C. That Night
9. Greek embassy to Achilles (Phoenix, Odysseus, Ajax). Achilles rejects all attempts at a reconciliation.
10. Night expedition by Odysseus and Diomedes into Trojan lines: capture of Dolon, killing of Thracian allies.
D. Next Day
11. Greek attack begins well, but one hero after another is wounded and has to withdraw. As the Greeks retreat, Achilles begins to show signs of interest and sends Patroclus to Nestor. Nestor's advice. Patroclus helps the wounded Eurypylus.
12. The Trojans press their counter-attack and again reach the Greek fortifications.
13. The Greeks are rallied by Poseidon, but Hector and the Trojans still come on.
14. The desperate state of the Greeks spurs Hera to drastic action. She anesthetizes Zeus and urges Poseidon to make the most of his opportunities. The Greeks renew their efforts and drive the Trojans back.
15. Zeus revives and at once reasserts himself, forcing Poseidon to withdraw. The Trojans advance again irresistibly, reach the ships and begin so set fire to them. Patroclus leaves Eurypylus and returns to Achilles.
16. Achilles is persuaded by Patroclus to let the Myrmidons go out to fight under his (Patroclus') leadership; Achilles lends Patroclus his own armor and warns him not to go too far. The Trojans are routed (death of Sarpedon), but Patroclus forgets Achilles' warning and is killed by a joint effort on the part of Apollo, Euphorbus, and Hector. Hector strips his armor.
17. Battle over the body of Patroclus, which is rescued by the Greeks. The Trojans advance once again.
18. Achilles' despair at the death of Patroclus. Thetis promises him new arms. Achilles' appearance on the wall and his war-cry stop the Trojans, who hold a council of war. Hector carries the day for staying outside of the walls and fighting it out. Thetis and Hephaestus: the making of the arms; description of the shield. Night.
E. Fourth Day
19. Achilles and Agamemnon reconciled. Preparation for the decisive battle.
20. The battle begins, with gods helping on both sides. Achilles leads the Greek advance, with great slaughter of the Trojans. His confrontation with Aeneas; two near confrontations with Hector. Trojans routed.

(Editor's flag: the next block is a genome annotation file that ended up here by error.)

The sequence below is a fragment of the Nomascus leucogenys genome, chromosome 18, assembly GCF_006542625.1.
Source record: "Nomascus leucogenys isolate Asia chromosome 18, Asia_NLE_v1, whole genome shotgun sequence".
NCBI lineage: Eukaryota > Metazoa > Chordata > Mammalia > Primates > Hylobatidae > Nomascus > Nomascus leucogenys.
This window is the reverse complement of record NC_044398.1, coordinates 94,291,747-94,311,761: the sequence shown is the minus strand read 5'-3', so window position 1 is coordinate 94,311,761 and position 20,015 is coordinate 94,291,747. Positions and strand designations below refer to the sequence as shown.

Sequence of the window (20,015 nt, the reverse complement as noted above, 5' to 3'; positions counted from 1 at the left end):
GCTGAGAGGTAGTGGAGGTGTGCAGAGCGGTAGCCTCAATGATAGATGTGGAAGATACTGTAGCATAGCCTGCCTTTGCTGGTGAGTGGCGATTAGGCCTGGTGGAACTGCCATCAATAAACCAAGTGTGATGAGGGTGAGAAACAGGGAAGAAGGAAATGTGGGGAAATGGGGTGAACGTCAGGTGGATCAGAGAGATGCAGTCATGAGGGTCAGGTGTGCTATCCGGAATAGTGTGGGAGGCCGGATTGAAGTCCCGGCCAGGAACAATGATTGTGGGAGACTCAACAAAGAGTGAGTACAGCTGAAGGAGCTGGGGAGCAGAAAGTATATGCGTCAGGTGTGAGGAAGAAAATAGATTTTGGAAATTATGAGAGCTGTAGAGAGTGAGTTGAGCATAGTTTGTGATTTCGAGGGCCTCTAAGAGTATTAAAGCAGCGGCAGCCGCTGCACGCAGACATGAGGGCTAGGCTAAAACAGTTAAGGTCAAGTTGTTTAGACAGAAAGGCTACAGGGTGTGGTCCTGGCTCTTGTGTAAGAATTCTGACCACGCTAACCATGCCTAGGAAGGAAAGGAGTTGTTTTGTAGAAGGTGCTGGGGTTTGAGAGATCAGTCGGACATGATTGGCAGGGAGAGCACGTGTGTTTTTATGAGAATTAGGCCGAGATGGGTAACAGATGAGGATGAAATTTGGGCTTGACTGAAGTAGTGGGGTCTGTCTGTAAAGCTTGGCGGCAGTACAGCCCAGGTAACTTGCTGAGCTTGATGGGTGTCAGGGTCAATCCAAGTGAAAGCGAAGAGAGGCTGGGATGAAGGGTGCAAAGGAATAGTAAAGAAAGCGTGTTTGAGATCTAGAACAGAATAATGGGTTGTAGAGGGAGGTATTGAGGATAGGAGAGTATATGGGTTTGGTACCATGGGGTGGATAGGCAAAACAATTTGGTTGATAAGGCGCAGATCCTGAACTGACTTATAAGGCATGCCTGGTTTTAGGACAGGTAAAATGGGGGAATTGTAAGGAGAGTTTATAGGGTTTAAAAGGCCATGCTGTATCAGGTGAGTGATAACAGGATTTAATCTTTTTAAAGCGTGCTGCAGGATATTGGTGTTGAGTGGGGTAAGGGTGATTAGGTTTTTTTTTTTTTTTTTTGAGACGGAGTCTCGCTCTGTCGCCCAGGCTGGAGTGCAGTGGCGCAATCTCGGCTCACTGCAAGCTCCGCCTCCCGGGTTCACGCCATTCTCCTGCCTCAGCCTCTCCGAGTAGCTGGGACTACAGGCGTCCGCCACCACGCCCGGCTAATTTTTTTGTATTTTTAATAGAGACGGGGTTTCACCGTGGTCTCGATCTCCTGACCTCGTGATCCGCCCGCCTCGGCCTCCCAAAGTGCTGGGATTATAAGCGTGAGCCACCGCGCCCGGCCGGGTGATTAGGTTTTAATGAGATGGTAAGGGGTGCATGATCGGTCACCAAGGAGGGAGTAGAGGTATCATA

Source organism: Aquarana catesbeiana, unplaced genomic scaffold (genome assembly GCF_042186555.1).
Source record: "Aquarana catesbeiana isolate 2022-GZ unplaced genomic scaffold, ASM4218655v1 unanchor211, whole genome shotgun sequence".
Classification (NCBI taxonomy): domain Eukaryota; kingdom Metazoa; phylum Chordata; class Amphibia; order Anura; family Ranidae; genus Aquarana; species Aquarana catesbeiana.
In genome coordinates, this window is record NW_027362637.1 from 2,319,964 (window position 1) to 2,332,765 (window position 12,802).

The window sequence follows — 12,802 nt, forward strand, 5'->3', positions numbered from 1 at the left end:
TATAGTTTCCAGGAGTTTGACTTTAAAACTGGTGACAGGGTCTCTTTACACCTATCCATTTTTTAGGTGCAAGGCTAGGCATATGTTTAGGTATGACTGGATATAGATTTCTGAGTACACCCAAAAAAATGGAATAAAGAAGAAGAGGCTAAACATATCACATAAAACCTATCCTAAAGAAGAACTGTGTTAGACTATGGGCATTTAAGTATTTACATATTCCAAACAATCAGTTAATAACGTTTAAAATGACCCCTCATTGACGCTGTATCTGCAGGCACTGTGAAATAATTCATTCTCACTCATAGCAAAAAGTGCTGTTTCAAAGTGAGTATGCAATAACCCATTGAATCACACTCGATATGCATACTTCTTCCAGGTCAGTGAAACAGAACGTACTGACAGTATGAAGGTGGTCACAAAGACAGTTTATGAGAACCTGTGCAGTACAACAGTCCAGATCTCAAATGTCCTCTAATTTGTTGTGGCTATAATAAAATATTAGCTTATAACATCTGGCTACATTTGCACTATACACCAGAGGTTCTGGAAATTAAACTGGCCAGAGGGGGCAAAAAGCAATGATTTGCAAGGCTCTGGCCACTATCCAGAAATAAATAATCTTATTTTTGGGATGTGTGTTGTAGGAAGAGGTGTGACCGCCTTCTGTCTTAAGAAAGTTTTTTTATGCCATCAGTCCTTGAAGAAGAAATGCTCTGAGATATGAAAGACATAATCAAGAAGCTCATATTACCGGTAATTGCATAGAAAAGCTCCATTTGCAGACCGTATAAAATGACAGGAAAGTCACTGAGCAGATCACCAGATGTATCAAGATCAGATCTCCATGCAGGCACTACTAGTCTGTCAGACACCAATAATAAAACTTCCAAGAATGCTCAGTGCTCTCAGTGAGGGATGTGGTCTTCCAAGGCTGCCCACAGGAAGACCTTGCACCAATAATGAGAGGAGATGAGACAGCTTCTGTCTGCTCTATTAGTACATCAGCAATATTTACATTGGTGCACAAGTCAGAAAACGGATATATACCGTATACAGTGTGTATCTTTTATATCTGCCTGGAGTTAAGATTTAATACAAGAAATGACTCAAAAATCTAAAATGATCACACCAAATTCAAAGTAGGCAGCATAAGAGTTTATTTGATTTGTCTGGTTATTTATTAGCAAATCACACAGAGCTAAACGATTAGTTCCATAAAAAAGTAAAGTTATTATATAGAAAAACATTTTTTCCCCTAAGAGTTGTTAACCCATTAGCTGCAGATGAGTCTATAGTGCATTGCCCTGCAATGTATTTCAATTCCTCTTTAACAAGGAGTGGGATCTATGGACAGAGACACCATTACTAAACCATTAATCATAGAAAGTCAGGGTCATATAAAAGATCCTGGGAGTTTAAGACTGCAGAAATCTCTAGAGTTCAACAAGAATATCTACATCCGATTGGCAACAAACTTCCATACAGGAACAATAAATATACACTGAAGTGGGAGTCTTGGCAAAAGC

21. Further exploits of Achilles: battle with the river Xanthus. Battle between the gods.
22. The Trojans are driven in headlong flight into Troy, but Hector rejects all entreaties to enter the walls. Deceived by Athena, he fights Achilles, is killed, and has his body dragged away behind Achilles' chariot.
23. Burial of Patroclus. Funeral games (reconciliation of Achilles with the Greeks).
24. The gods arrange for Priam to recover Hector's body from Achilles; Achilles receives Priam with kindness and sympathy (reconciliation of Achilles with the gods). Burial of Hector.
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Greeks (Achaeans, Argives, Danaans) [FN 1]
Agamemnon: commander of the Greek forces; king of Mycenae; son of Atreus. [Atreides]
Menelaus: king of Lacedaemon (Sparta); brother of Agamemnon; husband of Helen.
Helen: wife of Menelaus; daughter of Zeus and Leda; sister of Clytemnestra.
Clytemnestra: wife of Agamemnon.
Achilles: leader of the Myrmidons; king of Phthia (in Thessaly); son of Peleus and Thetis. [Peleion, Peleides]
Patroclus: son of Menoetius; Achilles' companion.
Nestor: elderly king of Pylos.
Odysseus: king of Ithaca.
Ajax: from Salamis; son of Telamon. [Telemonian — distinguish from the lesser "Oilean" Ajax]
Diomedes: king of Argos; son of Tydeus.
Calchas: chief seer of the Greeks.
Gods allied with the Greeks:
Hera: sister and consort of Zeus; goddess of marriage; particularly associated with Argos and Mycenae.
Athena: daughter of Zeus; goddess of wisdom, culture, craftsmanship (especially domestic crafts); a martial goddess as well. [Pallas Athena; Tritogeneia]
Poseidon: brother of Zeus; god of sea, horsemanship, earthquakes.
Priam: elderly king of Troy.
Hecuba: wife of Priam.
Hector: leader of the Trojan forces; favorite son of Priam and Hecuba.
Paris / Alexander: brother of Hector; abductor of Helen.
Sarpedon: king of Lycia; son of Zeus and Laodameia.
Aeneas: son of Anchises and Aphrodite.
[Scamander / Xanthus and Simoeis: rivers near Troy.]
Gods allied with the Trojans:
Aphrodite: daughter of Zeus and Dione; goddess of sexual desire; protectress of Helen. [Cyprian]
Apollo: son of Zeus and Leto; brother of Artemis; god of culture, poetry, music, healing, archery. [the Far-Darter]
Ares: son of Zeus and Hera; god of war and violence.
Zeus: ruler of the gods; god of sky, weather, the thunderbolt. [See, e.g., Willcock on Iliad 1.518-19.]
Hades: ruler of the nether world; brother of Zeus. [Hades is used to signify the god's realm (i.e. Hell) as well as the god himself.]
Hephaestus: son of Hera; lame god of blacksmiths.
Iris: messenger of the gods; goddess of the rainbow.
Hermes: another messenger-god; patron of travelers, thieves, and charlatans; conductor of dead souls on journey to Hades (psychopompos).
[FN 1] Note that Homer does not have a single word to refer to "the Greeks" as an identifiable people or nation but instead employs various regional terms: Achaea is in the north-central Peloponnese, while the Argives and Danaans, properly speaking, are the people from Argos (the area around Mycenae). You must remember that for Homer "Greece" is not a country in the modern sense of the term but an area dotted with various independent communities, all of whom share the same basic language, religion, and cultural traditions: see the Iliad and the Greek Bronze Age page. [Return to text]